Much the same approach to drama informs the best-known of Brenton's other plays, Revenge (1969)…. In fact the...

(The entire section is 665 words.)

Harold Clurman

(Contemporary Literary Criticism)

[Magnificence is] a social drama in a rougher mode than [those] of the English 1950s.

The play begins with a scene showing a number of young people—several of the working class, an uneducated hippie and a girl emigrated from the BBC—who break into an unoccupied flat as a protest against a housing situation that allows landlords to hold out for high rents while the poor are left virtually homeless. But the police come to evict the "squatters," and though they meet with very little resistance, one of the young women who is pregnant is knocked down and, we later learn, miscarries.

Except for the moment of violence at its end, the tone of the first scene is light enough. (p. 124)

[In later scenes, we learn] that the young man whose wife was struck down by the policeman … has just come out of jail, where he was sentenced for a year for having assaulted the policeman in retaliation, and is now consumed by desperate anger. He plans to kill [a] rather inoffensive cabinet minister…. This particular person has been picked as the victim of the young man's wrath because he is mistakenly believed to be the minister in charge of housing. The minister is captured while he is peacefully mowing the beautiful rhododendron lawn of his estate. A bundle of explosives is set on his head. But at the last minute the would-be assassin desists from his vengeful and supposedly revolutionary act. He flings the bomb away; it explodes and kills both men.

There are two "points" to this play. The almost incidental one has to do with the wretched state which still exists in housing facilities for the poor. The second is the sad and basic futility, the human waste, of attempting to change such conditions by violence alone. In a sense, however, neither of these themes is conceived to set forth a "thesis." The play dramatizes a sense of anguish among the young who, now that the old aristocracy is gone and the welfare state is governed by a seemingly benevolent conservatism …, are made not only savagely resentful of the impasse into which England has fallen but also dreadfully unhappy by their inability to find the effective way to break through and overcome it. (pp. 124-25)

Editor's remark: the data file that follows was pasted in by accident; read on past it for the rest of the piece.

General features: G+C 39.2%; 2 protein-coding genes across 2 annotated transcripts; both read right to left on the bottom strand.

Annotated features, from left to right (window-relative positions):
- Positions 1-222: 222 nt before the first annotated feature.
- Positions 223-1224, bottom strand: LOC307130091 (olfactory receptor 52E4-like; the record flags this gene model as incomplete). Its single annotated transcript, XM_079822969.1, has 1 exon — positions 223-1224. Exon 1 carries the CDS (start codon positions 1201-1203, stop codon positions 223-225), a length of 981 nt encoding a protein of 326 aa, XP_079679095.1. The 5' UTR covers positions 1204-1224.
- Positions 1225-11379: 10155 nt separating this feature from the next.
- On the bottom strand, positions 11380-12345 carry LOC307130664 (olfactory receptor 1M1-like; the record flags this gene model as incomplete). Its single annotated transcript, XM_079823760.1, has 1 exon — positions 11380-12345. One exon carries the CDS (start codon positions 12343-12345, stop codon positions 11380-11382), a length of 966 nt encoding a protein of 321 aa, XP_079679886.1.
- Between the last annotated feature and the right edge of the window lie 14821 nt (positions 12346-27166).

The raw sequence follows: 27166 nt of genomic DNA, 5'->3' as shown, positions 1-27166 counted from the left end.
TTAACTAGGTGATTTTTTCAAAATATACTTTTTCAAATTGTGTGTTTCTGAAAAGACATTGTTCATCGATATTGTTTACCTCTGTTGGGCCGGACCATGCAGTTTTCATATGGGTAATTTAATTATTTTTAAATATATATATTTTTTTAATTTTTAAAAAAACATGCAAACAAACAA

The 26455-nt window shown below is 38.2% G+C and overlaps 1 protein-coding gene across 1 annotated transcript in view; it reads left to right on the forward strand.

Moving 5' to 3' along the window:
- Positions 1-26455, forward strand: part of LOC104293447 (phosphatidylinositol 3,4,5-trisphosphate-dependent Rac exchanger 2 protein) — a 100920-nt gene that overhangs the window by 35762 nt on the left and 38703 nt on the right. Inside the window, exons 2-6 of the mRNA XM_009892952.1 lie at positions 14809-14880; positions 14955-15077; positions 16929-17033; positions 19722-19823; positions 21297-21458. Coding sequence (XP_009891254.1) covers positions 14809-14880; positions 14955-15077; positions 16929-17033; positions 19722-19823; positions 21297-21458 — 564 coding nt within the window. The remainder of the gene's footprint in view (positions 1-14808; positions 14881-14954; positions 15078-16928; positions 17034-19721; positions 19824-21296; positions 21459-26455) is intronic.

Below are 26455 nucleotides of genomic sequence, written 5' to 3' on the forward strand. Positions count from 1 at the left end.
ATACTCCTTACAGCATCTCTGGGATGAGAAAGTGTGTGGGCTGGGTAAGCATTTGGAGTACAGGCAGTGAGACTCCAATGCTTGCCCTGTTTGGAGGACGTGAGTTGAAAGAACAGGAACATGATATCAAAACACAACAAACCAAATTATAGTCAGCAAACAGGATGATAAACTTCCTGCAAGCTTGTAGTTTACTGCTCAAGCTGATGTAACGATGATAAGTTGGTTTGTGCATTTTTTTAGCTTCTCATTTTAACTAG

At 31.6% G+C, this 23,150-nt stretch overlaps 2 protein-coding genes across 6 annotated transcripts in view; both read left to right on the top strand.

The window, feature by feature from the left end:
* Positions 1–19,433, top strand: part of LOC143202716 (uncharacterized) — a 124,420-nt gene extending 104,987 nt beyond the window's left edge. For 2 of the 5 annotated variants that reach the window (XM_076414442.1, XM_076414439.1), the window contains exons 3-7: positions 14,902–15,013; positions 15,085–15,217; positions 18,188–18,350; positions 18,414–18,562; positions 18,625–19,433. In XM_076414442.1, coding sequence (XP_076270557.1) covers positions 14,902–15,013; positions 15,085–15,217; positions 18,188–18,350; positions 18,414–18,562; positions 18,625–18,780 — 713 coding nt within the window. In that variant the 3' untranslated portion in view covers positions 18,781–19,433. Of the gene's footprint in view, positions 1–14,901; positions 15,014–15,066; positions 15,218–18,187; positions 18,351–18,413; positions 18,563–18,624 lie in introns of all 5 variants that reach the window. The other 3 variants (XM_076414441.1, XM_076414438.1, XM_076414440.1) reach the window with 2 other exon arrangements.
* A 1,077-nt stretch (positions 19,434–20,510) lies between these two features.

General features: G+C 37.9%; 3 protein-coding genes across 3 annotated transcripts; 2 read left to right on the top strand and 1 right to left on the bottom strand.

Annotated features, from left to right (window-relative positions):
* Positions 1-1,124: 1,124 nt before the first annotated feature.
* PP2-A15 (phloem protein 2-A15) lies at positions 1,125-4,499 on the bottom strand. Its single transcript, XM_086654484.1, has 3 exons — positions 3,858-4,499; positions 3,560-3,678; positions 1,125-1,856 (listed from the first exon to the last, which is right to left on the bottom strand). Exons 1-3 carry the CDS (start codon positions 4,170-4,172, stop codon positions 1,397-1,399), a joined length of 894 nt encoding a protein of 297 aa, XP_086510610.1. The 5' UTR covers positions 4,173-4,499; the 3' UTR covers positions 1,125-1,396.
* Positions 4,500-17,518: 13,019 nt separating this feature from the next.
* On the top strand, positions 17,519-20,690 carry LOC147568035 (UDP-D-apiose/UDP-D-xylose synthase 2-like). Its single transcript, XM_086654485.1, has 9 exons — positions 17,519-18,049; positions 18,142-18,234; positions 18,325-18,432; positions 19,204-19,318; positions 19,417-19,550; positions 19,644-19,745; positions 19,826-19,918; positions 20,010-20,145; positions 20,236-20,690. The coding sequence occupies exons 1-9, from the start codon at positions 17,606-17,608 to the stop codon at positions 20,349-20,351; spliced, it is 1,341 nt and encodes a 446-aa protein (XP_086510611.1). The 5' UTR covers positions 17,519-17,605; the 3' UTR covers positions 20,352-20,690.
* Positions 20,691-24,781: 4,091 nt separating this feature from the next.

Harold Clurman, in a review of "Magnificence," in The Nation, Vol. 217, No. 4, August 13, 1973, pp. 124-25.

Harold Hobson

(Contemporary Literary Criticism)

Howard Brenton has a terrifying imagination that makes his "The Churchill Play" … a very disturbing experience. It is an experience one would not like to have missed, but it unsettles the foundations of the world on which England unsteadily rests. One of the few matters on which it is still generally assumed that there is a consensus of opinion is that in May, 1940, England found a man who could, and did, save her. The haunting and alarming suggestion made in Mr Brenton's powerful play … is that the man England found was the wrong man; that the war of 1939–45 was less Hitler's war than Churchill's; that the British, and especially the Scottish, people were so demoralised by bombing that they bitterly resented Churchill's keeping them at war; and that this was the cause of our loss of empire, and the moment when our freedom went.